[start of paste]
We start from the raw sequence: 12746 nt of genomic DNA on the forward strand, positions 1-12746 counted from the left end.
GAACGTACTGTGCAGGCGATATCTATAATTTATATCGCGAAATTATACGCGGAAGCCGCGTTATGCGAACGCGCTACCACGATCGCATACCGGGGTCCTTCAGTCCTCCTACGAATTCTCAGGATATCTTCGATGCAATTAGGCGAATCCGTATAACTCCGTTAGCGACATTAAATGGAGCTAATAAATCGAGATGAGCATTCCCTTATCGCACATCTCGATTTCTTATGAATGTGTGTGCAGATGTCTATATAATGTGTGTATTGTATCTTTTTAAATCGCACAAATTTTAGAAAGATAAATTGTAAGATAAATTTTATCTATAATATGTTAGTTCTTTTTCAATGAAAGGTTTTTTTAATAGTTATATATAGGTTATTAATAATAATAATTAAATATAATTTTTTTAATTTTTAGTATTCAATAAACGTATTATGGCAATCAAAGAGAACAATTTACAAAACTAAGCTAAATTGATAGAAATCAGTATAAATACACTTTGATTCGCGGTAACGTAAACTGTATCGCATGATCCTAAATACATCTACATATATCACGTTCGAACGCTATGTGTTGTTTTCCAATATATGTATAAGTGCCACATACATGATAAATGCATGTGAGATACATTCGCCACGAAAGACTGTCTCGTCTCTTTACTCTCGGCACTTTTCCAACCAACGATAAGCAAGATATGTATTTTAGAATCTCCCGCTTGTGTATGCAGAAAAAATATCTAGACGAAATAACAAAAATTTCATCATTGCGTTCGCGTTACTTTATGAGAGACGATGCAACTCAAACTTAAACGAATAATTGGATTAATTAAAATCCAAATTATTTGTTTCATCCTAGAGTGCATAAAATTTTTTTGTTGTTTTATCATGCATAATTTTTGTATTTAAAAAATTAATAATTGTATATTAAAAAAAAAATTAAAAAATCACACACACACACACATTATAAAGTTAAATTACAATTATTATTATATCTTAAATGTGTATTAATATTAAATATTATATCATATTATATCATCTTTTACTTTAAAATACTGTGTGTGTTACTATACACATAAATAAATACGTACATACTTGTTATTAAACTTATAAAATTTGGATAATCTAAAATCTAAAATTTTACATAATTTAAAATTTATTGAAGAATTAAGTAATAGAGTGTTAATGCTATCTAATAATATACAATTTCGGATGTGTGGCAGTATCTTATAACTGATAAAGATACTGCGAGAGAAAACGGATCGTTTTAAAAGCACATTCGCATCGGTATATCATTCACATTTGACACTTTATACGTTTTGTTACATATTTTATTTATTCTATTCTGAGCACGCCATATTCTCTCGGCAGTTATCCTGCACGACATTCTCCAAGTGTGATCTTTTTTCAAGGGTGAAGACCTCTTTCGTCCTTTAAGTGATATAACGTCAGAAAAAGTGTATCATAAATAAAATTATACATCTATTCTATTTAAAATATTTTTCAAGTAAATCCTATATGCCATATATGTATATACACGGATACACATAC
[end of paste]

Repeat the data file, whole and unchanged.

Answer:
We start from the raw sequence: 12746 nt of genomic DNA on the forward strand, positions 1-12746 counted from the left end.
GAACGTACTGTGCAGGCGATATCTATAATTTATATCGCGAAATTATACGCGGAAGCCGCGTTATGCGAACGCGCTACCACGATCGCATACCGGGGTCCTTCAGTCCTCCTACGAATTCTCAGGATATCTTCGATGCAATTAGGCGAATCCGTATAACTCCGTTAGCGACATTAAATGGAGCTAATAAATCGAGATGAGCATTCCCTTATCGCACATCTCGATTTCTTATGAATGTGTGTGCAGATGTCTATATAATGTGTGTATTGTATCTTTTTAAATCGCACAAATTTTAGAAAGATAAATTGTAAGATAAATTTTATCTATAATATGTTAGTTCTTTTTCAATGAAAGGTTTTTTTAATAGTTATATATAGGTTATTAATAATAATAATTAAATATAATTTTTTTAATTTTTAGTATTCAATAAACGTATTATGGCAATCAAAGAGAACAATTTACAAAACTAAGCTAAATTGATAGAAATCAGTATAAATACACTTTGATTCGCGGTAACGTAAACTGTATCGCATGATCCTAAATACATCTACATATATCACGTTCGAACGCTATGTGTTGTTTTCCAATATATGTATAAGTGCCACATACATGATAAATGCATGTGAGATACATTCGCCACGAAAGACTGTCTCGTCTCTTTACTCTCGGCACTTTTCCAACCAACGATAAGCAAGATATGTATTTTAGAATCTCCCGCTTGTGTATGCAGAAAAAATATCTAGACGAAATAACAAAAATTTCATCATTGCGTTCGCGTTACTTTATGAGAGACGATGCAACTCAAACTTAAACGAATAATTGGATTAATTAAAATCCAAATTATTTGTTTCATCCTAGAGTGCATAAAATTTTTTTGTTGTTTTATCATGCATAATTTTTGTATTTAAAAAATTAATAATTGTATATTAAAAAAAAAATTAAAAAATCACACACACACACACATTATAAAGTTAAATTACAATTATTATTATATCTTAAATGTGTATTAATATTAAATATTATATCATATTATATCATCTTTTACTTTAAAATACTGTGTGTGTTACTATACACATAAATAAATACGTACATACTTGTTATTAAACTTATAAAATTTGGATAATCTAAAATCTAAAATTTTACATAATTTAAAATTTATTGAAGAATTAAGTAATAGAGTGTTAATGCTATCTAATAATATACAATTTCGGATGTGTGGCAGTATCTTATAACTGATAAAGATACTGCGAGAGAAAACGGATCGTTTTAAAAGCACATTCGCATCGGTATATCATTCACATTTGACACTTTATACGTTTTGTTACATATTTTATTTATTCTATTCTGAGCACGCCATATTCTCTCGGCAGTTATCCTGCACGACATTCTCCAAGTGTGATCTTTTTTCAAGGGTGAAGACCTCTTTCGTCCTTTAAGTGATATAACGTCAGAAAAAGTGTATCATAAATAAAATTATACATCTATTCTATTTAAAATATTTTTCAAGTAAATCCTATATGCCATATATGTATATACACGGATACACATAC